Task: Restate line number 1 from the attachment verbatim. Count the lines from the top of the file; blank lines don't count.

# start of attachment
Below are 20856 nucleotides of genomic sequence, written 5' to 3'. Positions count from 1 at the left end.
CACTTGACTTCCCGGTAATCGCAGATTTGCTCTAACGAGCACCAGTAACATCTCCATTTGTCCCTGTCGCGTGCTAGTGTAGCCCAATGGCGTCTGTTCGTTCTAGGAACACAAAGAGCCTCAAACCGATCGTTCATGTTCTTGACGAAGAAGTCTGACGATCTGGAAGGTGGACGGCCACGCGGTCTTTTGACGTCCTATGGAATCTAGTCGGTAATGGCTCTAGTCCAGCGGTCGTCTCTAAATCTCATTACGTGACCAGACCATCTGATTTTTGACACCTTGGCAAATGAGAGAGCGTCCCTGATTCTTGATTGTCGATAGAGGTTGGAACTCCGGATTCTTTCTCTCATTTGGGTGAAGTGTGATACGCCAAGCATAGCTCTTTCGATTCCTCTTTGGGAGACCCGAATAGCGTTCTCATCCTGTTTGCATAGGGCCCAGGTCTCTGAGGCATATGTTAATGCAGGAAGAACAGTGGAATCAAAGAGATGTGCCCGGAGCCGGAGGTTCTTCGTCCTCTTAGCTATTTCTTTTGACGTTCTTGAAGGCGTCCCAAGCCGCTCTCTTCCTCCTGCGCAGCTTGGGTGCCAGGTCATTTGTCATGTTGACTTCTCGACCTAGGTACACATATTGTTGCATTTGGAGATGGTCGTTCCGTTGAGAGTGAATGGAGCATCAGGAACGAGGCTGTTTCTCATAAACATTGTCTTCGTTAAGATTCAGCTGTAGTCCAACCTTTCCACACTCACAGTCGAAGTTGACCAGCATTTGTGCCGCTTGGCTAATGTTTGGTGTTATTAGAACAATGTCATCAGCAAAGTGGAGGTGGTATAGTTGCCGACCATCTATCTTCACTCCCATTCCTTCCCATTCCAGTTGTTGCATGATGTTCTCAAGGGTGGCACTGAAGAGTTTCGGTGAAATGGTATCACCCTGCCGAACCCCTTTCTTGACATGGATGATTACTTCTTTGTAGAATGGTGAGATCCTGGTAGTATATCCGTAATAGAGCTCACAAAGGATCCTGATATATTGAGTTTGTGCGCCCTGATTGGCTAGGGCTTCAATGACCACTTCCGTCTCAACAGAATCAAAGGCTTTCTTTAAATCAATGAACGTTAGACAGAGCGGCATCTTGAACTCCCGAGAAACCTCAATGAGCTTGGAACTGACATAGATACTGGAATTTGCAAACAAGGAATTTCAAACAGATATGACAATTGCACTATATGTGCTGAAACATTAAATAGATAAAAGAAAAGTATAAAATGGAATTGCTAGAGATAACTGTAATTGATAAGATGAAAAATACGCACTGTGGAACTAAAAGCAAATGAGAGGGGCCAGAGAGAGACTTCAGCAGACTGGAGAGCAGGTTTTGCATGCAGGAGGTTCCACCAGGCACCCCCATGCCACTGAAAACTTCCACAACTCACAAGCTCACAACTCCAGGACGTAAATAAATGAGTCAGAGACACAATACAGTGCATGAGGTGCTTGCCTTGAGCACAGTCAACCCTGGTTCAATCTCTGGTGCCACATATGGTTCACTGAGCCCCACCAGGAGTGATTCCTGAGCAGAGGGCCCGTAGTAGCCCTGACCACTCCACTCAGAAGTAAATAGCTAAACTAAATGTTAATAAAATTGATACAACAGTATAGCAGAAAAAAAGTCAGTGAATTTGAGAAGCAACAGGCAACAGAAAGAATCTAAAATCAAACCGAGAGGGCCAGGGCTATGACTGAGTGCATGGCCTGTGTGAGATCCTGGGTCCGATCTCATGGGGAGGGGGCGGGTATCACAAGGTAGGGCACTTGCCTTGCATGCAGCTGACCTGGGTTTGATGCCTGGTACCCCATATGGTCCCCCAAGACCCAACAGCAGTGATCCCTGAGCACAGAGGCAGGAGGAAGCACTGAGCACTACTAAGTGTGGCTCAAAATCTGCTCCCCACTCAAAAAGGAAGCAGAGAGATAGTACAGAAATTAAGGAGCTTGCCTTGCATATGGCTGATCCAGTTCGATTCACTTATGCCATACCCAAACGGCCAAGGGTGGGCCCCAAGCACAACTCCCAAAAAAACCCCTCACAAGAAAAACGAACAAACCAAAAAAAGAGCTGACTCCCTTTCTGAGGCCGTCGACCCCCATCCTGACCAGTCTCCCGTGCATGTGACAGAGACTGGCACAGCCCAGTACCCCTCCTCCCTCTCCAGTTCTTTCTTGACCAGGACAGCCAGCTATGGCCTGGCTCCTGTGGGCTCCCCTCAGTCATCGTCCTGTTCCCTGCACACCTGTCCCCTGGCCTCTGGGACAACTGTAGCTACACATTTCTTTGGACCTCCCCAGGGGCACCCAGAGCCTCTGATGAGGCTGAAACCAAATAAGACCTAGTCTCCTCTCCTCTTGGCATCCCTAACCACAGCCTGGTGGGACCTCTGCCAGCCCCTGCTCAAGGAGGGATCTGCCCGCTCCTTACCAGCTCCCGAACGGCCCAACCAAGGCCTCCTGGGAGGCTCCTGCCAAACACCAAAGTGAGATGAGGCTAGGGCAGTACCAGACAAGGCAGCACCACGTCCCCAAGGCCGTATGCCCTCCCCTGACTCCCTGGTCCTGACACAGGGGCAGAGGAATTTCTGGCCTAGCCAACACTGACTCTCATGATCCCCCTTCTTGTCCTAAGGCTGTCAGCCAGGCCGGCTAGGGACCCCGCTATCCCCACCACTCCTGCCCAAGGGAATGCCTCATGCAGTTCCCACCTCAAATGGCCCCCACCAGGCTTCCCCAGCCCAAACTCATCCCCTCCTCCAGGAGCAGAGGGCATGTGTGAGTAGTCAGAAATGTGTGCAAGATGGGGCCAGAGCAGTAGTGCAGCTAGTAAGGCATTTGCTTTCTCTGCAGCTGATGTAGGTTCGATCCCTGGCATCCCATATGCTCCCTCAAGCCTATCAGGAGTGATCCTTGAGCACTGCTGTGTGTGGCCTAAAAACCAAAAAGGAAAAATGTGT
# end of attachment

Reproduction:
Below are 20856 nucleotides of genomic sequence, written 5' to 3'. Positions count from 1 at the left end.